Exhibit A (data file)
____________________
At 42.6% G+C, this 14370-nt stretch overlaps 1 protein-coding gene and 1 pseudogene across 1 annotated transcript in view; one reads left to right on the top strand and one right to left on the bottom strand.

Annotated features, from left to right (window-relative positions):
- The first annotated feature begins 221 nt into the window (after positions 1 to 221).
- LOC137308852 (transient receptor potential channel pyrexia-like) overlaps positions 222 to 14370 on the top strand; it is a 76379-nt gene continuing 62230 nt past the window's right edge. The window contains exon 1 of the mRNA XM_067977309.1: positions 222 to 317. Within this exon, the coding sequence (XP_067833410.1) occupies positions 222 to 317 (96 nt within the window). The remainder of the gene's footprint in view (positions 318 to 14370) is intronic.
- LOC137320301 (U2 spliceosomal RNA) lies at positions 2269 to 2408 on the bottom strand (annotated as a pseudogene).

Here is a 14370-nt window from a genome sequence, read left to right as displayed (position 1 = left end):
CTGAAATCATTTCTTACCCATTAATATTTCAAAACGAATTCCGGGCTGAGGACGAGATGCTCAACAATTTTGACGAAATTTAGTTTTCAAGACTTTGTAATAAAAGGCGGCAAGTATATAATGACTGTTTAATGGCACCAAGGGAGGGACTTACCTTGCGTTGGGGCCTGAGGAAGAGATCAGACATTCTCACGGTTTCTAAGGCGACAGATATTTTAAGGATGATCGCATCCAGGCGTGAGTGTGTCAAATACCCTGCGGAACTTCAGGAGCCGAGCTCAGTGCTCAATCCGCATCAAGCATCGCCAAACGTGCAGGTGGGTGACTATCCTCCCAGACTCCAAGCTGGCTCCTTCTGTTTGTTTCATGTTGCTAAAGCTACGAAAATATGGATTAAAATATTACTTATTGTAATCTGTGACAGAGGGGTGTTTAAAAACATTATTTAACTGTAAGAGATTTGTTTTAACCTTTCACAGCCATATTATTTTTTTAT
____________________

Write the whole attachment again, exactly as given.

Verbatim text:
At 42.6% G+C, this 14370-nt stretch overlaps 1 protein-coding gene and 1 pseudogene across 1 annotated transcript in view; one reads left to right on the top strand and one right to left on the bottom strand.

Annotated features, from left to right (window-relative positions):
- The first annotated feature begins 221 nt into the window (after positions 1 to 221).
- LOC137308852 (transient receptor potential channel pyrexia-like) overlaps positions 222 to 14370 on the top strand; it is a 76379-nt gene continuing 62230 nt past the window's right edge. The window contains exon 1 of the mRNA XM_067977309.1: positions 222 to 317. Within this exon, the coding sequence (XP_067833410.1) occupies positions 222 to 317 (96 nt within the window). The remainder of the gene's footprint in view (positions 318 to 14370) is intronic.
- LOC137320301 (U2 spliceosomal RNA) lies at positions 2269 to 2408 on the bottom strand (annotated as a pseudogene).

Here is a 14370-nt window from a genome sequence, read left to right as displayed (position 1 = left end):
CTGAAATCATTTCTTACCCATTAATATTTCAAAACGAATTCCGGGCTGAGGACGAGATGCTCAACAATTTTGACGAAATTTAGTTTTCAAGACTTTGTAATAAAAGGCGGCAAGTATATAATGACTGTTTAATGGCACCAAGGGAGGGACTTACCTTGCGTTGGGGCCTGAGGAAGAGATCAGACATTCTCACGGTTTCTAAGGCGACAGATATTTTAAGGATGATCGCATCCAGGCGTGAGTGTGTCAAATACCCTGCGGAACTTCAGGAGCCGAGCTCAGTGCTCAATCCGCATCAAGCATCGCCAAACGTGCAGGTGGGTGACTATCCTCCCAGACTCCAAGCTGGCTCCTTCTGTTTGTTTCATGTTGCTAAAGCTACGAAAATATGGATTAAAATATTACTTATTGTAATCTGTGACAGAGGGGTGTTTAAAAACATTATTTAACTGTAAGAGATTTGTTTTAACCTTTCACAGCCATATTATTTTTTTAT